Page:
NHS patient, 104, left waiting 12 hours for a lift from hospital after medics refused to call him a taxi over health and safety fears

NHS patient, 104, left waiting 12 hours for a lift from hospital after medics refused to call him a taxi over health and safety fears

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UPDATED:

13:37 GMT, 26 November 2012

104-year-old Jack Jones was left waiting for over 12 hours for an ambulance home after a short visit to A&E

104-year-old Jack Jones was left waiting for over 12 hours for an ambulance home after a short visit to A&E

NHS chiefs have apologised to a 104-year-old patient after they left him waiting for 12 hours for a lift home because they refused to let him call a taxi – over health and safety fears.

Jack Jones was in tears after medical staff said he would have to wait for an ambulance to give him a lift home after he was discharged from hospital following a fall.

He was left waiting on a chair in A&E for more than 12 hours until he was finally driven six miles to the sheltered housing complex in Stourbridge, West Midlands, where he lives.

Mr Jones, who built Spitfire fighter planes at Longbridge in Birmingham, during World War Two, was admitted to Russells Hall Hospital in Dudley, at 8am on October 26.

He was examined and after he was given the all clear he was told he could go but he did not arrive home until 10pm that night.

But he was told by medical staff that it was against the hospital’s policy to let elderly patients go home on their own and promised to take him back in an ambulance.

But Mr Jones was not driven home in an ambulance until 9pm that night despite his family begging hospital staff to let him call his regular taxi driver.

Mr Jones, whose wife Winifred died in 1990 aged 81, said: 'I was very upset that I was left waiting for so long for a lift home. I told the hospital staff that I use a taxi driver who knows me and would help me to my front door but they refused.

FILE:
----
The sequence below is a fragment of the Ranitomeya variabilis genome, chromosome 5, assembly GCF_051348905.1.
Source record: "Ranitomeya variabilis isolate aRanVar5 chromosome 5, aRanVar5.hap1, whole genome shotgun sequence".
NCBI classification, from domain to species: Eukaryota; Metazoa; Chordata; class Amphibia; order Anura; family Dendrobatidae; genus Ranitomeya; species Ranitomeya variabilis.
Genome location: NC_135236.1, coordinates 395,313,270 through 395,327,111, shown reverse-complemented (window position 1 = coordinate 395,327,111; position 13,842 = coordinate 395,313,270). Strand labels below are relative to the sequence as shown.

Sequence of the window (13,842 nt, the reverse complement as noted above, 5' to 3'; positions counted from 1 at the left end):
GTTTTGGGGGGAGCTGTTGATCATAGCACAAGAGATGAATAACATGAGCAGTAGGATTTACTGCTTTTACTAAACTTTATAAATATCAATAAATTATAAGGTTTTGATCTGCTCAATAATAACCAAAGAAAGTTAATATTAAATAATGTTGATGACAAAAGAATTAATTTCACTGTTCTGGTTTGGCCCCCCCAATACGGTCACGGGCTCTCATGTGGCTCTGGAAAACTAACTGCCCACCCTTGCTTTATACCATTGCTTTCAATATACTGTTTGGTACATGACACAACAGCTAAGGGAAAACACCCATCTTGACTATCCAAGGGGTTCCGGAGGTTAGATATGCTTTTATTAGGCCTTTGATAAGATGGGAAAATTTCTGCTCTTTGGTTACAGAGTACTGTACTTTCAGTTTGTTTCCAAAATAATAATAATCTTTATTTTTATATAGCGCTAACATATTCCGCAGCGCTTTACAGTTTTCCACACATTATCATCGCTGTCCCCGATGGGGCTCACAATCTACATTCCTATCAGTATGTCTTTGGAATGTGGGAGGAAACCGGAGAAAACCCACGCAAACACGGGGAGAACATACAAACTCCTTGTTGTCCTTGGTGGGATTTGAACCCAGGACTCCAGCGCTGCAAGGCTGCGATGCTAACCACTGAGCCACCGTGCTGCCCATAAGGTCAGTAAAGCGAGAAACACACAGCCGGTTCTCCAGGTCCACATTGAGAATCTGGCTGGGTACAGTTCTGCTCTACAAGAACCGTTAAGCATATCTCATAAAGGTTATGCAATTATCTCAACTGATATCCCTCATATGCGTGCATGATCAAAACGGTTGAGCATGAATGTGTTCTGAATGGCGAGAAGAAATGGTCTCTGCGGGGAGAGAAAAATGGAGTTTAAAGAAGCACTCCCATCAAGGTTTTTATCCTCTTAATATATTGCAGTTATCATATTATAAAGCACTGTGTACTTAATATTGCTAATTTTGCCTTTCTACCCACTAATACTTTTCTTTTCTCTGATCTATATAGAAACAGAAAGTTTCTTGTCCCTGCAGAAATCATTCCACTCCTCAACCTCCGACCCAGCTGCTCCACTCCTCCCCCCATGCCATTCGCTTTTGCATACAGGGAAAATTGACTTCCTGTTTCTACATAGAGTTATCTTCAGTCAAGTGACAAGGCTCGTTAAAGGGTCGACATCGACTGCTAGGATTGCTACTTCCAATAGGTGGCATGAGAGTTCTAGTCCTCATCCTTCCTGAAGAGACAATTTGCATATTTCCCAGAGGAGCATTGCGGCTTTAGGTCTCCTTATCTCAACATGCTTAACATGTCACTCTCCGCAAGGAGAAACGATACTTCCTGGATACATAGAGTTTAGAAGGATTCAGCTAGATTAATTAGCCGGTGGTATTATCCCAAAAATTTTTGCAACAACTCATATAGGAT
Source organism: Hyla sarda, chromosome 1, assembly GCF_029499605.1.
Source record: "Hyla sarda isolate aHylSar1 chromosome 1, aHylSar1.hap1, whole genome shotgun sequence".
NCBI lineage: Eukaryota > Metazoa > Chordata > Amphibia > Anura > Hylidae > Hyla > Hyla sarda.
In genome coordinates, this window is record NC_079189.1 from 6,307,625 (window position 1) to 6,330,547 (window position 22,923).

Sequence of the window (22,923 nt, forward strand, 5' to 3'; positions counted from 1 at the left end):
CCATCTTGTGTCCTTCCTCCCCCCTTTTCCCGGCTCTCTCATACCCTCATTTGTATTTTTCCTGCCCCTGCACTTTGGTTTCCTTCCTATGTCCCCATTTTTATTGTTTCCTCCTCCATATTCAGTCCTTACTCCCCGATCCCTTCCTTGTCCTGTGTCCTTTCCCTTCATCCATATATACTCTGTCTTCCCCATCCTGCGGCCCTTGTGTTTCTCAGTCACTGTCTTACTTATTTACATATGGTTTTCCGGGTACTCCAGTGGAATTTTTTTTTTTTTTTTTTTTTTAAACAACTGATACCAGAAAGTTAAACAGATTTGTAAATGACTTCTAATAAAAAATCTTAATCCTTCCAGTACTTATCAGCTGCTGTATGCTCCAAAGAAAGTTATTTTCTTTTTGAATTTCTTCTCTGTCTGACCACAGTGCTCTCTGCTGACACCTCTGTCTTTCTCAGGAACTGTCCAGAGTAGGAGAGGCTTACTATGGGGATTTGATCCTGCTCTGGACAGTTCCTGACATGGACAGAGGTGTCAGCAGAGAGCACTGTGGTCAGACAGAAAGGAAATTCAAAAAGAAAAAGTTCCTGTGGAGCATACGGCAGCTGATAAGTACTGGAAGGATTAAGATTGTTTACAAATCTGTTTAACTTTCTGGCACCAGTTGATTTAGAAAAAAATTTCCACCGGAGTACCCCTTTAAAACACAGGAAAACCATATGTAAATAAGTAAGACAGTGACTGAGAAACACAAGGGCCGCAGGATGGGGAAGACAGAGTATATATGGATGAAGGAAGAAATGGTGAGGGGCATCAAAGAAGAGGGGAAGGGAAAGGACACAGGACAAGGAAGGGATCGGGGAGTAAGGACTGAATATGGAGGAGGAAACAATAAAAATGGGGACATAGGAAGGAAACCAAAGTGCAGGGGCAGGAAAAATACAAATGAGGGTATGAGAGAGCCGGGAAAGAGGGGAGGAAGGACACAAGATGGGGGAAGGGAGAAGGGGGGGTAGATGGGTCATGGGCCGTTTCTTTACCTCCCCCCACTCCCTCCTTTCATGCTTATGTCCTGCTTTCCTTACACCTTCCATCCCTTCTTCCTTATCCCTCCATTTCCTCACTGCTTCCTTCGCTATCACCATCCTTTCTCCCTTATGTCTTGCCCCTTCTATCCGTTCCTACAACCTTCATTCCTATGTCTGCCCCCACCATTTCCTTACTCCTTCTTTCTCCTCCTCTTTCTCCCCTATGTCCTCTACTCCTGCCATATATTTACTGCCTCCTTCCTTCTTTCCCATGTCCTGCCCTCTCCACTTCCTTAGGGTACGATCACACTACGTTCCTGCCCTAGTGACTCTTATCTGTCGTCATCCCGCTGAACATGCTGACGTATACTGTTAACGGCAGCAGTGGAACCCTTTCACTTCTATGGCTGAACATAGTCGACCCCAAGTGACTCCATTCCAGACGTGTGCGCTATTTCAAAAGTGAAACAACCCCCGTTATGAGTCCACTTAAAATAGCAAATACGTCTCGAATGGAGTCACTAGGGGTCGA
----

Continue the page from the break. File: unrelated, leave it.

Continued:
'It was a very long day considering how close it was to my home, even though I walk with a zimmer frame I could have walked home quicker.'

Mr Jones’ nephew Bob Goode, 83, who lives in Herefordshire, yesterday blasted the hospital – branding it 'health and safety gone mad'.

He said: 'Jack was admitted to A&E at 8am and only needed a short check up, but he didn’t get back home until 10pm – that’s simply outrageous considering his age. The staff got him tea and coffee throughout the day and gave him lunch, but he’s 104 and was left in a waiting room chair.

'He’s a sprightly chap, still lives at home and copes well, but he became quite despondent while waiting for the ambulance. At one point he decided to take action. He knows a local taxi firm who take him right inside and make sure he is alright.

'So he told staff he would call them,
but they said no. They said it was against health and safety policies
because they could not risk him falling in or out of the taxi. They told him he would have an ambulance to himself to go direct to his house.

'The
staff said they needed to make sure they could help him, carry him if
necessary, to his door and put the lights on and make him a cup of tea
and make sure he was okay.

Staff at Russells Hall Hospital in Dudley told Mr Jones they were not allowed to let him take a taxi home

Staff at Russells Hall Hospital in Dudley told Mr Jones they were not allowed to let him take a taxi home

Mr Jones only went to the hospital for a short check-up. His nephew slammed the 12-hour delay as 'health and safety gone mad'

Mr Jones only went to the hospital for a short check-up. His nephew slammed the 12-hour delay as 'health and safety gone mad'

'He tried to explain that he knew a taxi driver who would do all this for him but they were adamant and just left him there. When he was finally taken to the ambulance he had to wait for an hour until they had loaded five other people on with him.

'As you can imagine he was shattered when he got home, leaving a 104-year-old from 8am to 10pm is not on. Normally he would have a sleep during the day, but the idiots left him sat there.'

Worried patients also saw Jack getting increasingly distressed throughout his 12 hour ordeal.

In a letter to the hospital a woman described finding Jack crying while 'sitting in a chair, bent over – with a stale cup of tea on a tray which he would not reach'.

Yesterday the Dudley Group of Hospitals NHS Foundation Trust apologised for the delay and promised to prioritise elderly patients in the future.

Chief executive Paula Clark said: 'We are extremely sorry Mr Jones experienced such a significant wait for his transport home and apologise for this. Current demand and capacity issues have resulted in some unacceptable delays.'

'Following meetings between all parties changes have been instigated including temporary investment in an additional crew.'